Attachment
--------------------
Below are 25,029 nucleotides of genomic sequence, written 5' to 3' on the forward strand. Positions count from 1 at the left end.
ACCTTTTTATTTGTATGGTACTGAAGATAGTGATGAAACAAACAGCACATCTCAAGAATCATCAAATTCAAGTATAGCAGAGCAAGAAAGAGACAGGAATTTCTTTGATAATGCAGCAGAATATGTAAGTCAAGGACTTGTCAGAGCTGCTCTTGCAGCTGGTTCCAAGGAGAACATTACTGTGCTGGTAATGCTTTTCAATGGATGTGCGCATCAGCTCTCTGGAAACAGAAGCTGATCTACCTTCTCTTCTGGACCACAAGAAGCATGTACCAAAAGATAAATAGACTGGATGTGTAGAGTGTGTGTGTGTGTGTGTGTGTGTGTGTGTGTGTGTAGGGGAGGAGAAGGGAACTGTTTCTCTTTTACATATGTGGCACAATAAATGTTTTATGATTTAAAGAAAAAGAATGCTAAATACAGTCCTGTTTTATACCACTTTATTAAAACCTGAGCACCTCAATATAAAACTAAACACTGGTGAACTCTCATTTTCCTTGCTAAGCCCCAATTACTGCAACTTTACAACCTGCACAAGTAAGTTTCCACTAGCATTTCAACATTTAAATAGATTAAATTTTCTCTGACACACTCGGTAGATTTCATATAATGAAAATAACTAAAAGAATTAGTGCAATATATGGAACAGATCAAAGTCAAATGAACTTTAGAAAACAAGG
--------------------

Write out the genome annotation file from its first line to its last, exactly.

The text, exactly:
Below are 25,029 nucleotides of genomic sequence, written 5' to 3' on the forward strand. Positions count from 1 at the left end.
ACCTTTTTATTTGTATGGTACTGAAGATAGTGATGAAACAAACAGCACATCTCAAGAATCATCAAATTCAAGTATAGCAGAGCAAGAAAGAGACAGGAATTTCTTTGATAATGCAGCAGAATATGTAAGTCAAGGACTTGTCAGAGCTGCTCTTGCAGCTGGTTCCAAGGAGAACATTACTGTGCTGGTAATGCTTTTCAATGGATGTGCGCATCAGCTCTCTGGAAACAGAAGCTGATCTACCTTCTCTTCTGGACCACAAGAAGCATGTACCAAAAGATAAATAGACTGGATGTGTAGAGTGTGTGTGTGTGTGTGTGTGTGTGTGTGTGTGTGTAGGGGAGGAGAAGGGAACTGTTTCTCTTTTACATATGTGGCACAATAAATGTTTTATGATTTAAAGAAAAAGAATGCTAAATACAGTCCTGTTTTATACCACTTTATTAAAACCTGAGCACCTCAATATAAAACTAAACACTGGTGAACTCTCATTTTCCTTGCTAAGCCCCAATTACTGCAACTTTACAACCTGCACAAGTAAGTTTCCACTAGCATTTCAACATTTAAATAGATTAAATTTTCTCTGACACACTCGGTAGATTTCATATAATGAAAATAACTAAAAGAATTAGTGCAATATATGGAACAGATCAAAGTCAAATGAACTTTAGAAAACAAGG